The MCEA’s Project of the Year Award recognizes a noteworthy project involving the Minnesota County Highway/Public Works Department in specific areas relative to unique/innovative design, environmental considerations, public involvement, accomplishments under adverse conditions, and/or construction management and safety.
"We’re thrilled that Ramsey County received the MCEA’s Project of the Year Award, which recognizes the county’s investments in the community and larger region," said Heather Kienitz, PE, SEH’s Client Service Manager for Ramsey County. "The extensive engagement with multiple municipalities and the public led to consensus on this innovative design to enhance access, safety, and mobility for all users."
The goal of the multi-year, nearly $23-million I-694/Rice Street Interchange Project was to reconstruct the existing interchange to support the redevelopment of a 12-acre Ramsey County Public Works site in the southwest quadrant of the interchange, as well as address congestion issues on the regional freeway system. Primary consultant SEH partnered with multiple municipalities — from concept through construction — to vet 17 alternatives, complete environmental reviews and remediation plans, develop stormwater management solutions, and engage the public to reach consensus and municipal consent.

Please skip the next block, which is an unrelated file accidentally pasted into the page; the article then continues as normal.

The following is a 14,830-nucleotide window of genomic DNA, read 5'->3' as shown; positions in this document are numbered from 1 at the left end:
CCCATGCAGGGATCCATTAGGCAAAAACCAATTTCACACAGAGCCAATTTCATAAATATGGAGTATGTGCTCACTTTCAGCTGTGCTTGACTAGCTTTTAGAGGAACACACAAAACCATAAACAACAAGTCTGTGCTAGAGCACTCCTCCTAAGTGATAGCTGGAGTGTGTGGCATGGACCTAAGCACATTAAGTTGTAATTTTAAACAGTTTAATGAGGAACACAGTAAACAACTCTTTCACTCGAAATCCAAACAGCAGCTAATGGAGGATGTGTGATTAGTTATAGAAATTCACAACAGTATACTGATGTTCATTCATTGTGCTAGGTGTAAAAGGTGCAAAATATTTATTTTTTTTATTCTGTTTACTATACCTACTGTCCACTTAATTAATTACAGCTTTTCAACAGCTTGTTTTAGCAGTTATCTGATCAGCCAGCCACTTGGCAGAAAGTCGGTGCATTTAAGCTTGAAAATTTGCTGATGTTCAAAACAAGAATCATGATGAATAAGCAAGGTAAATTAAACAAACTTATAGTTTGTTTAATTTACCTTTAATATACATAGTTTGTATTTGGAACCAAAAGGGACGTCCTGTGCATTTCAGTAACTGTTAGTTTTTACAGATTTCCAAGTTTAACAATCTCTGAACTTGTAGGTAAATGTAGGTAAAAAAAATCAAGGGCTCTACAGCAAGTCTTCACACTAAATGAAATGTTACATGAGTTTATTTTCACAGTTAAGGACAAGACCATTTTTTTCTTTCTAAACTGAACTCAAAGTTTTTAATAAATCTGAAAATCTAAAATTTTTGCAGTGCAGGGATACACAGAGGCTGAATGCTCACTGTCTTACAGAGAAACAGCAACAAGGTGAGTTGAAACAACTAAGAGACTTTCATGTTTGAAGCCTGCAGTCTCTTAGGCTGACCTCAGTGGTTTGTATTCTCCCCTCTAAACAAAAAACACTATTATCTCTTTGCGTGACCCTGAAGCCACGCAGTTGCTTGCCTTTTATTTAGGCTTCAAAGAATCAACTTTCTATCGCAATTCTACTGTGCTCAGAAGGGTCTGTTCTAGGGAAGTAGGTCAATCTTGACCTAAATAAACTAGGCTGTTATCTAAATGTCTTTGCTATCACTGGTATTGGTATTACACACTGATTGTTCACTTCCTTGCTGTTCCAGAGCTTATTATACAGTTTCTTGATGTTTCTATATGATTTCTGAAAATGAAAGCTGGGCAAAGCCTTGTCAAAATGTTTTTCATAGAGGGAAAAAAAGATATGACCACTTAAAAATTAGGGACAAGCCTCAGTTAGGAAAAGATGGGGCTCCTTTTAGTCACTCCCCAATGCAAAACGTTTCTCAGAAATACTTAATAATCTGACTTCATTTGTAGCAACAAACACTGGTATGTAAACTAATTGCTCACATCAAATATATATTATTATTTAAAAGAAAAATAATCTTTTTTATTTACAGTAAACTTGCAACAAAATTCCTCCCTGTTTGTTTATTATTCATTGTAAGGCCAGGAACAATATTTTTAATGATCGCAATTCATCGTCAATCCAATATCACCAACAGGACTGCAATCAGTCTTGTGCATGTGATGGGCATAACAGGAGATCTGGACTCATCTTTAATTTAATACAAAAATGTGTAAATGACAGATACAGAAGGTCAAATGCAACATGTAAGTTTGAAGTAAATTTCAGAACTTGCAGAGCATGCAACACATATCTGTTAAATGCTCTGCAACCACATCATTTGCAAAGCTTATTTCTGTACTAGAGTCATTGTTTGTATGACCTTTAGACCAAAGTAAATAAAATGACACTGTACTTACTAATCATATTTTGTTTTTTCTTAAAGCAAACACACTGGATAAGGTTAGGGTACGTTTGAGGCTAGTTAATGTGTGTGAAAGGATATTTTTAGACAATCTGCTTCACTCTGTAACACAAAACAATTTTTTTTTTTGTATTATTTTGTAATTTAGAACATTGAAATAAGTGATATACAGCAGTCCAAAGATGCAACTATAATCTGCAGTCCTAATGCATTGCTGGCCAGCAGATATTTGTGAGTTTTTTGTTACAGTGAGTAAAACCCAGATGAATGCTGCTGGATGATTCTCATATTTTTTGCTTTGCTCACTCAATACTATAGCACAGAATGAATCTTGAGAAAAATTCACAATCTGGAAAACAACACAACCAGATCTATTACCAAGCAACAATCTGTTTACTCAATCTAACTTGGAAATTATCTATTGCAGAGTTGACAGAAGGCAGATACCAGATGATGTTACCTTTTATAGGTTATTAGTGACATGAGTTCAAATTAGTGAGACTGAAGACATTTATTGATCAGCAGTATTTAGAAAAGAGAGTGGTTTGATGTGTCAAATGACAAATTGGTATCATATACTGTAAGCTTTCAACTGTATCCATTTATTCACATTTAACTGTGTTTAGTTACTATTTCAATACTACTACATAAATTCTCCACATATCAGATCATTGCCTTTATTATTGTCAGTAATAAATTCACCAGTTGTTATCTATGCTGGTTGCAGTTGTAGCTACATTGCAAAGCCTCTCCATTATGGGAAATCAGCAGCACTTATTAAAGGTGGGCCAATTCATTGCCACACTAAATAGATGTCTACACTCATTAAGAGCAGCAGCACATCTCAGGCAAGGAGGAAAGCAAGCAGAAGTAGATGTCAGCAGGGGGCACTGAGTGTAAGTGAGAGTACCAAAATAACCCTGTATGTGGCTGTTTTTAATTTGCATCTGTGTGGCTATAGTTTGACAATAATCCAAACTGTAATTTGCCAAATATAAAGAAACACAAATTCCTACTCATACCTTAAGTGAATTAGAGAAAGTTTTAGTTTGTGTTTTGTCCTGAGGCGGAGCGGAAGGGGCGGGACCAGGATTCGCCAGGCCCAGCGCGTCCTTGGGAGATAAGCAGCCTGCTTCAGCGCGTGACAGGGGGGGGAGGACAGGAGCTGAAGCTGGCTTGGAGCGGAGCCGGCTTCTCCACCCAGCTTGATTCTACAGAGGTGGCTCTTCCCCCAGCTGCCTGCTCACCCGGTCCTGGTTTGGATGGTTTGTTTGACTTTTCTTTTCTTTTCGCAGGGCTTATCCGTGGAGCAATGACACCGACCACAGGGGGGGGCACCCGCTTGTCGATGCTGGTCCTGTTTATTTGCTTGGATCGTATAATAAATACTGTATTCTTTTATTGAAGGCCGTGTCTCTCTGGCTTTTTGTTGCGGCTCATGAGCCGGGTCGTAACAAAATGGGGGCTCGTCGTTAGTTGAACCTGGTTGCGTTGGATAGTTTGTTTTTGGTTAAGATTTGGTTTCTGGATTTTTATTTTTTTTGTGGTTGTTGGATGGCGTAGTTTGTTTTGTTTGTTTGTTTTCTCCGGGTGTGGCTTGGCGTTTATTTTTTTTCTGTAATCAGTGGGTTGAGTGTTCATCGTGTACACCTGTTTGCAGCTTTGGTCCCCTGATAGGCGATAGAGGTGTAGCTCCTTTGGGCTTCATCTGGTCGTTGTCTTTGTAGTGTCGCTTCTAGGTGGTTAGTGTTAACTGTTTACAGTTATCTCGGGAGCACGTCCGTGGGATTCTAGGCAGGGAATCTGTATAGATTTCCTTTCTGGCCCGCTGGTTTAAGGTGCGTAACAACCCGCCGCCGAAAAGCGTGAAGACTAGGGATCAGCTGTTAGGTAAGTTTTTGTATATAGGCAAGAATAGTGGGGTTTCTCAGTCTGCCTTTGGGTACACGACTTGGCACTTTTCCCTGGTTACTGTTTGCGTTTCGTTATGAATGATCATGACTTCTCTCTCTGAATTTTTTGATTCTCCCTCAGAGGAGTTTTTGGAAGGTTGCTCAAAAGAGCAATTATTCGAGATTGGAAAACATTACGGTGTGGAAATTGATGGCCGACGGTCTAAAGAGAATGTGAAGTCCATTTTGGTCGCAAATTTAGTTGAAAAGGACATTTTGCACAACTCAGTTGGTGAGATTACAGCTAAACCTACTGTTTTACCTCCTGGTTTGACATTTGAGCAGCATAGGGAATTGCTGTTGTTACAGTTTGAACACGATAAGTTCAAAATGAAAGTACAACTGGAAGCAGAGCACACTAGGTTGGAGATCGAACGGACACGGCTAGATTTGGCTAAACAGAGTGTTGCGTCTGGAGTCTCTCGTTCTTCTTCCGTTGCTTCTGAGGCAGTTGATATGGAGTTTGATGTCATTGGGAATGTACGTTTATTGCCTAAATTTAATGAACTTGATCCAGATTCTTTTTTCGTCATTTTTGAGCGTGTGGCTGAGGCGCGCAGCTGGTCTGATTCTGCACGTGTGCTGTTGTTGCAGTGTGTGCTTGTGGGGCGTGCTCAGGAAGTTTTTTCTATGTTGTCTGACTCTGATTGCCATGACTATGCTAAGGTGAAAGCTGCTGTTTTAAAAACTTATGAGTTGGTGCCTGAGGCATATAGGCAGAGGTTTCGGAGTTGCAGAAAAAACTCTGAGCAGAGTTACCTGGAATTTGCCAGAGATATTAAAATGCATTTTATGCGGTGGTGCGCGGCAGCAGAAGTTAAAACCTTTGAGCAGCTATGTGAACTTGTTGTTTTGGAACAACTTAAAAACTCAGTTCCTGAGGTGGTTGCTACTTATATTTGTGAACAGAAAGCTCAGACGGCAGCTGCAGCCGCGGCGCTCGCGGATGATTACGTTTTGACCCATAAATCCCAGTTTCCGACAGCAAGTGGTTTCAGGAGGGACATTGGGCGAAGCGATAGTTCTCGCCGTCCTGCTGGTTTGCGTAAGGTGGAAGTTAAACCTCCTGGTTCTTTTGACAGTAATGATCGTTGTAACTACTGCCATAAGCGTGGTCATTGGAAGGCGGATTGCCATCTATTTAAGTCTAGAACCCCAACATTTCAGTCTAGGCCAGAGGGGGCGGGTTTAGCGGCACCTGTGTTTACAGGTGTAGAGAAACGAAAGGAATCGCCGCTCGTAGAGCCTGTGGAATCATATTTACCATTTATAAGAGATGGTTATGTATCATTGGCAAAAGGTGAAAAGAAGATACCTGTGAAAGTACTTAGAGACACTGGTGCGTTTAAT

The ultimate design configuration consists of an offset single-point interchange and three roundabouts, improving efficiency and safety for all users and modes of travel.
The stretch of I-694 including the Rice Street interchange previously had only two lanes in each direction, causing a bottleneck that was congested for an average of seven hours per day. With the Minnesota Department of Transportation’s (MnDOT) construction of a third general-purpose lane in each direction in 2017, the county, with support from the cities of Shoreview, Little Canada, and Vadnais Heights, advanced plans to reconstruct the Rice Street/I-694 interchange with construction beginning in 2019.
This project aimed to address existing safety and operational issues along Rice Street and at the interchange ramp terminal intersections. Detailed traffic studies concluded that, by 2040, traffic operations at the interchange intersections would consistently fail. The Rice Street Corridor was also identified as a notable barrier and safety concern for people walking, biking, and using transit in the MnDOT I-694 Non-Motorized Crossing Study.
The SEH team provided concept development, preliminary design, final design, construction administration, and stakeholder engagement. Over 60 SEH staff members contributed to this award-winning project. The work will help increase the economic development potential of currently underutilized property located within the interchange.